Weber, Max

[ (vay-buhr) ]

A German sociologist of the late nineteenth and early twentieth centuries. Weber maintained that modern capitalist society is created when technical advances require administration by a bureaucracy. Disagreeing with Karl Marx (see also Marx), Weber argued against the inevitability of revolution by the proletariat (see also proletariat) and the triumph of socialism, maintaining that social and political ideology can act independently of economic and material conditions. He also wrote extensively on the Protestant work ethic. Weber's research methods established the foundations of social science research, as distinct from the natural sciences.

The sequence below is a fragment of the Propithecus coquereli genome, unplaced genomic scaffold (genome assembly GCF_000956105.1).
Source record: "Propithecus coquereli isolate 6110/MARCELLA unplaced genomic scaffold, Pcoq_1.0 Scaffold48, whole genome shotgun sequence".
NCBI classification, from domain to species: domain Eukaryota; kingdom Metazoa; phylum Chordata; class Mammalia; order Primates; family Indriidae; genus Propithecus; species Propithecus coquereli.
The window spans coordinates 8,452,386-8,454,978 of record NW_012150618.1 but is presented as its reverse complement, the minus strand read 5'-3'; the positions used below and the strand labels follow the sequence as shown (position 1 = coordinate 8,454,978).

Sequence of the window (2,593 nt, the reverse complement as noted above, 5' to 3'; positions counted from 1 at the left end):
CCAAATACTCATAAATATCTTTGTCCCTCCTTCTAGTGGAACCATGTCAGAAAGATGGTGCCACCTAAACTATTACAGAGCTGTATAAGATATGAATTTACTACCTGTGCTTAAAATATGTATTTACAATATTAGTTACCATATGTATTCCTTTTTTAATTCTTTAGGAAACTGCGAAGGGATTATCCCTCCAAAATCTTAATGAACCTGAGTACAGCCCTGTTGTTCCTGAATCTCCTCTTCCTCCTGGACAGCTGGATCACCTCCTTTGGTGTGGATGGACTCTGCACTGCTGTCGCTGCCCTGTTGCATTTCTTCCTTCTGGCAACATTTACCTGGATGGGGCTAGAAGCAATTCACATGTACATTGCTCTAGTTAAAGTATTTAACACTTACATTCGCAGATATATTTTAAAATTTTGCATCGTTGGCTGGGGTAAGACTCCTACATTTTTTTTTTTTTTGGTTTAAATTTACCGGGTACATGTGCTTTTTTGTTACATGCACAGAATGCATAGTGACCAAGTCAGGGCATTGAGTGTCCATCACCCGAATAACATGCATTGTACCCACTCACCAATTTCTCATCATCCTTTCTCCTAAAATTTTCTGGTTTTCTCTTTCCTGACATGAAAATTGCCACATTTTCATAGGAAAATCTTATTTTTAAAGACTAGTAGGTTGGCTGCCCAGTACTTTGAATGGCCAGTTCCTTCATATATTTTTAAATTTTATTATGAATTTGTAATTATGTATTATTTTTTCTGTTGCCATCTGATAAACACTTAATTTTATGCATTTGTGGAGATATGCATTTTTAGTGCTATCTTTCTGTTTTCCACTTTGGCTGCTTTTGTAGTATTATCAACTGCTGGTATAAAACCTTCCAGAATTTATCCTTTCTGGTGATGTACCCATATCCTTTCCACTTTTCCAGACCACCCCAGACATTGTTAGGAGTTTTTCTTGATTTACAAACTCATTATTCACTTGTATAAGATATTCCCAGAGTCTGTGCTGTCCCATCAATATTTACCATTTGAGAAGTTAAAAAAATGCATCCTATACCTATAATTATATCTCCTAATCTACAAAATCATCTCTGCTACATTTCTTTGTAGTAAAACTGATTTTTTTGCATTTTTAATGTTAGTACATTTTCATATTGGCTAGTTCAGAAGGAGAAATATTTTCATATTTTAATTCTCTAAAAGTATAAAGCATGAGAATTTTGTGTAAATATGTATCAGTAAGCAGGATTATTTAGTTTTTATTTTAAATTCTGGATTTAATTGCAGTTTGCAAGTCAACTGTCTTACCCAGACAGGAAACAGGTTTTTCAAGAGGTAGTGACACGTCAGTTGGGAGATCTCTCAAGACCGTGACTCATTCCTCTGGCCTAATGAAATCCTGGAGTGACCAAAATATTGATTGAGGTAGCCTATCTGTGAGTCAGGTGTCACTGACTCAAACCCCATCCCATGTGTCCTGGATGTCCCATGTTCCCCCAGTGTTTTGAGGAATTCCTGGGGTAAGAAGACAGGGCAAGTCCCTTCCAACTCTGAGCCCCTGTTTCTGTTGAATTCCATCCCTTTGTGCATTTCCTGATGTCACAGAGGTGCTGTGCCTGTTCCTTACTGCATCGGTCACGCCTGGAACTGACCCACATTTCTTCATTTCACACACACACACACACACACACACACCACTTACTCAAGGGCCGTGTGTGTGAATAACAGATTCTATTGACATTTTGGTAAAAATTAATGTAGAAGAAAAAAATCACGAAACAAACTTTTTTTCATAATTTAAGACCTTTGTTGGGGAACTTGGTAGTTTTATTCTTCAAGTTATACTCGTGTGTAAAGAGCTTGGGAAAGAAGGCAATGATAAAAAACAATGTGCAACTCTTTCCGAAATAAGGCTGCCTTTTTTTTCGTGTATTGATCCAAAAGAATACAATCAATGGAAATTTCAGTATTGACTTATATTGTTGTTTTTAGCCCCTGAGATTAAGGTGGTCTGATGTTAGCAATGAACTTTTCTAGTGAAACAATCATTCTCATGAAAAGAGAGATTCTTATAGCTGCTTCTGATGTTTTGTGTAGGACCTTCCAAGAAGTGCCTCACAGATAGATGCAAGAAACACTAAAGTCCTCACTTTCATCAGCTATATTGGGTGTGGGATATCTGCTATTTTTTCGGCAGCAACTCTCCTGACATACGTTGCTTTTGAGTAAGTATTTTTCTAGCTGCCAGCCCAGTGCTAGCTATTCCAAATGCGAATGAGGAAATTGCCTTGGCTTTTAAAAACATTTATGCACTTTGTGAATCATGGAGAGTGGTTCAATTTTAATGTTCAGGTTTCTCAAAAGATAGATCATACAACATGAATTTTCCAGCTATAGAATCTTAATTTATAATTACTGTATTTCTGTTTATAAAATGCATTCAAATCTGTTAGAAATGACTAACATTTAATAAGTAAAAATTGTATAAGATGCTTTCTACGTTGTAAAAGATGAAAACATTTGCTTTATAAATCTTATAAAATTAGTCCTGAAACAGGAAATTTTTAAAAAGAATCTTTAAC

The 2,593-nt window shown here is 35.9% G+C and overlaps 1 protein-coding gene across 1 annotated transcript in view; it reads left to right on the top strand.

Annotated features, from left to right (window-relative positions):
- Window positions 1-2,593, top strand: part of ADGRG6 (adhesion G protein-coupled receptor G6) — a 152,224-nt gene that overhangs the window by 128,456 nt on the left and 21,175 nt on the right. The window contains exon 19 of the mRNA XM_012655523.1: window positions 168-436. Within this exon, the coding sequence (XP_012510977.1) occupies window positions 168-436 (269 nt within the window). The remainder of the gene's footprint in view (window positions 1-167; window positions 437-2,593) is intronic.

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The New Dictionary of Cultural Literacy, Third Edition Copyright © 2005 by Houghton Mifflin Harcourt Publishing Company. Published by Houghton Mifflin Harcourt Publishing Company. All rights reserved.